Rebuking myths of Title IX PDF Print E-mail
Written by By JACK CARLE Sentinel Sports Editor   
Friday, 19 June 2009 10:44
Probably the most misunderstood piece of legislation ever enacted is Title IX.
Passed in 1972, the law requires gender equity for males and females in every educational program that receives federal funding. It applies not only to sports, but to other areas including access to higher education, career education and sexual harassment. It's been the subject of over 20 proposed amendments, reviews, Supreme Court cases and other political actions.
Now through the efforts of Dr. Janet Parks and WBGU-PBS, the many myths and misconceptions of Title IX are being rebuked.
Parks, a distinguished professor emerita in the School of Human Movement, Sport & Leisure Studies at Bowling Green State University, said the project was four years in the making. The end result is a three-disc DVD - Title IX: Implications for Women in Sport and Education - produced by WBGU.
"People have been waiting for this story to be told for a long time," said Pat Fitzgerald, the general manager of WBGU. "This is some great work that has been done."
"It's not just about sports, but about society."
A short presentation of the DVD, including remarks by Parks, was held Thursday evening at WBGU.
"People simply do not understand Title IX," Parks said. "It's been misrepresented, I'm sorry to say, in the press and by athletics administrators ... It was really about education, it had nothing to do with sports.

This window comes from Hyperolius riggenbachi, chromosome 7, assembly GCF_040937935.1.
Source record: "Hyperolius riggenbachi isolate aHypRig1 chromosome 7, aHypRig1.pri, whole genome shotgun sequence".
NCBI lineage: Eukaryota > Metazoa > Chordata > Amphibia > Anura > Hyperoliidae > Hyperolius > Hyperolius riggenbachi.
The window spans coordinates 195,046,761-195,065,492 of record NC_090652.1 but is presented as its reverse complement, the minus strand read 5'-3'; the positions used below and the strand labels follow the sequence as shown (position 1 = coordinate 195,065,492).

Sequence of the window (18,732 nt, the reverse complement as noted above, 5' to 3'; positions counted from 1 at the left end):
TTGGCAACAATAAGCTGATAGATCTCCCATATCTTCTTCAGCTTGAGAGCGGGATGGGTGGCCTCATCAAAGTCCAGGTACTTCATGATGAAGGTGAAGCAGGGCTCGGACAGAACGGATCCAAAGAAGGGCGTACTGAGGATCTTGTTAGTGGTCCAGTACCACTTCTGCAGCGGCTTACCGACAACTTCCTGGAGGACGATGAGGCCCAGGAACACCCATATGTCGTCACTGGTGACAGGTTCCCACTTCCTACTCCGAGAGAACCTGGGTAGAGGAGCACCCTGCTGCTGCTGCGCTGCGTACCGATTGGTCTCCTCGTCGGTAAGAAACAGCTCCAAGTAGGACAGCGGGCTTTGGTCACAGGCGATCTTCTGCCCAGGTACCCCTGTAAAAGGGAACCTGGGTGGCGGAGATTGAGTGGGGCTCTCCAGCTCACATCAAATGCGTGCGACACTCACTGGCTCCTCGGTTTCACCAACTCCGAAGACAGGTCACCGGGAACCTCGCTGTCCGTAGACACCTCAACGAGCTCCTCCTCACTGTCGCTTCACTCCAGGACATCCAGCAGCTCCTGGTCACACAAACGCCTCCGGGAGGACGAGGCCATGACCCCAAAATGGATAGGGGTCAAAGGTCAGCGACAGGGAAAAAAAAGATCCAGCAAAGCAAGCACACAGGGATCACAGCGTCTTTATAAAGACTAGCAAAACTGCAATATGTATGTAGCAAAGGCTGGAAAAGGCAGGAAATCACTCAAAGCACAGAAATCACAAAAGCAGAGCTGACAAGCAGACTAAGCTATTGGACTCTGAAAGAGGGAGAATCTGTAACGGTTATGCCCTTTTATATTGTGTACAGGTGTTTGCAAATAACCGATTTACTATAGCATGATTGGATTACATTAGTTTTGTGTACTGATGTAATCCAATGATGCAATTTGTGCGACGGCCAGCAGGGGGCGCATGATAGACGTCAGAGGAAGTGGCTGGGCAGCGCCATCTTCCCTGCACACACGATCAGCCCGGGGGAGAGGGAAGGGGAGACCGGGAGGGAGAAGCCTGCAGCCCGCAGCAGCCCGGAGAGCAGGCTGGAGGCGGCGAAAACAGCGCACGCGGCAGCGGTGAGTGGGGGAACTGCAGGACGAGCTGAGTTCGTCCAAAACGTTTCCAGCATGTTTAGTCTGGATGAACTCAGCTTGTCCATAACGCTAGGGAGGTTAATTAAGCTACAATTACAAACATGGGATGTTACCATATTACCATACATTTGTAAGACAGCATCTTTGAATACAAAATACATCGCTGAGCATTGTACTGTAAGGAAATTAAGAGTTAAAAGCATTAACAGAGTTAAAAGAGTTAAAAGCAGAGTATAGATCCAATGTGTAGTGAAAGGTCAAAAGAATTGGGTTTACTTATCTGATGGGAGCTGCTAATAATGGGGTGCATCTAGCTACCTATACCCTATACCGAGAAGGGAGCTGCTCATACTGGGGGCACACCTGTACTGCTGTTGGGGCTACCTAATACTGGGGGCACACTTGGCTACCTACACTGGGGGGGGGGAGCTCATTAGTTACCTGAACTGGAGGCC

"The people in this tape set the record straight," she added. "I'm just so optimistic that this is going to make a difference in people's understanding. It's explained in such a non-confrontational, level-headed way. And today's students are going to find out what it was like before Title IX."
One of the biggest misconceptions about Title IX is that it forced men's sports to be eliminated at the expense of adding women's sports.
"There is nothing in Title IX that requires anybody to cut men's sports," Parks said. "It's how administrators decide to spend their money.
"In this DVD Dr. (Carol) Cartwright, the president of our university, explains very clearly that usually when people cut men's sports to save money, it is so they can put that money into other men's sports not so they can put that money in women's sports," Parks continued. "What we really hate is that this misconception has created a gender war and gender conflict that we didn't need to have."
The idea to make the DVD started in 2005 when BGSU held a conference on women's athletics in conjunction with the athletics department honoring pre-Title IX athletes.
Interviews were taped by WBGU at the conference and later additional interviews were conducted to fill in gaps that existed in the information for the DVD, which is "an academic piece, not a puff piece," Parks said. "We wanted to bring together those who made the history ... The women and men who were in this struggle."
The DVD is divided into 14 chapters, so it can be used in the classroom and help students understand Title IX and women's sports experiences.
Chapters include, The Multiple Meanings of Sports for Girls and Women; Intended Consequences of Title IX; Unintended Consequences of Title IX; and Fulfilling the Promise of Title IX. Study questions are included at the end of each chapter. A complete breakdown of the chapters is available at www.wbgu.org/titleIX.
"It's like 14 mini-documentaries," Parks said. "I really believe the content on this DVD will make a difference."
Parks said there are eight pages of credits on the DVD from all the help she received.
Marcus Harrison, a producer and director at WBGU, played a major role into putting together the final product.
"You don't think about or notice, as a male, some of the inequalities that exist in sports and education ... in the past and still exist today," Harrison said. "Working on this project definitely opened up my eyes to so many things.
"I'm just so glad to be a part of something that's going to effect so many people," he added.
Fitzgerald said there is no schedule to broadcast the DVD set, but that a plan was being worked on and the work could be aired in the future.
The DVD set is available for purchase at WBGU.
 

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